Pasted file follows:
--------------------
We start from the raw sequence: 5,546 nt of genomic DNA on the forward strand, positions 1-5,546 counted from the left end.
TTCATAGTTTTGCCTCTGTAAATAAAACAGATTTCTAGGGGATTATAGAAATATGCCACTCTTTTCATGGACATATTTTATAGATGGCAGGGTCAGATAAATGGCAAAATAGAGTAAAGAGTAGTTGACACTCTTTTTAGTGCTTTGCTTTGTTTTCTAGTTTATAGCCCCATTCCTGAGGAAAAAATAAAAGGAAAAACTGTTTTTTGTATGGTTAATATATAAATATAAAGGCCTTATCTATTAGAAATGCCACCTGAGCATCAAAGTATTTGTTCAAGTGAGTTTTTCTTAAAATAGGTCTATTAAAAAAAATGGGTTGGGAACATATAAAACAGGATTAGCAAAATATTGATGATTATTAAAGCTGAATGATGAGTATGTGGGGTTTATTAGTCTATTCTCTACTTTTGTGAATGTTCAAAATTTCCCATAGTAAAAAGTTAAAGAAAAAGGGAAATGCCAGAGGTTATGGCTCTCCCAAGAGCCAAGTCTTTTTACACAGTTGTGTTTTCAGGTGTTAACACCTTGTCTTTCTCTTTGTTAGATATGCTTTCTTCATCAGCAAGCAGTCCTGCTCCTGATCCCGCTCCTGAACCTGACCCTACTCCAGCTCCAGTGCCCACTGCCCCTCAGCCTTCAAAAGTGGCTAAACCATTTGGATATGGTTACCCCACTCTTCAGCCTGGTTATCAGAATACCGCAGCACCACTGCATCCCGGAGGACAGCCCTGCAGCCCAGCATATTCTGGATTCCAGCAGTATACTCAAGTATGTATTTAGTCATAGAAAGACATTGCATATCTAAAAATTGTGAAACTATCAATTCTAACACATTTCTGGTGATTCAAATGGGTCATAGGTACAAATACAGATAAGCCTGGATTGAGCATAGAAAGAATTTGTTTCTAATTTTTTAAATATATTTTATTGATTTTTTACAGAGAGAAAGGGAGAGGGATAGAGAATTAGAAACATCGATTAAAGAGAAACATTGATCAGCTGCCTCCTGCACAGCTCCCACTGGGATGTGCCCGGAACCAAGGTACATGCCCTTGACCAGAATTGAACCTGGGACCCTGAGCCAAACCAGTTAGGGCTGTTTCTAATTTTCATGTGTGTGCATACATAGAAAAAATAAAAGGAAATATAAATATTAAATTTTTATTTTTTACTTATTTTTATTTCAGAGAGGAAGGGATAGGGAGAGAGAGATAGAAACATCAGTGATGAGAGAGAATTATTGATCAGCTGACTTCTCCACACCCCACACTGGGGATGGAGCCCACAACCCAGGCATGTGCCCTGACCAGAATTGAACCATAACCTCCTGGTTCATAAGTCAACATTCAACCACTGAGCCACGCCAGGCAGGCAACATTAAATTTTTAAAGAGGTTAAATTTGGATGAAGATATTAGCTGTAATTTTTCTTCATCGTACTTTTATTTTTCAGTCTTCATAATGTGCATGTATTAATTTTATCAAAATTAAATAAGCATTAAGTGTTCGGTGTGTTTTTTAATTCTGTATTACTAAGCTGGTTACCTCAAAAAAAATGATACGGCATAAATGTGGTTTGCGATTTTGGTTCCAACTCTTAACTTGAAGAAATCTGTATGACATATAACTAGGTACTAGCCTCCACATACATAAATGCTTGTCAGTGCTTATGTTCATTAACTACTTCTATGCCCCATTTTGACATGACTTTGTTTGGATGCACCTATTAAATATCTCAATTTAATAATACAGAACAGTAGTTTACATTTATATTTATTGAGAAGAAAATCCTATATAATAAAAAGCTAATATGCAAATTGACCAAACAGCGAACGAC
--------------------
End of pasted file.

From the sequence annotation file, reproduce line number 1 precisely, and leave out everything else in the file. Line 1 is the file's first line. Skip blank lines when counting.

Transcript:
We start from the raw sequence: 5,546 nt of genomic DNA on the forward strand, positions 1-5,546 counted from the left end.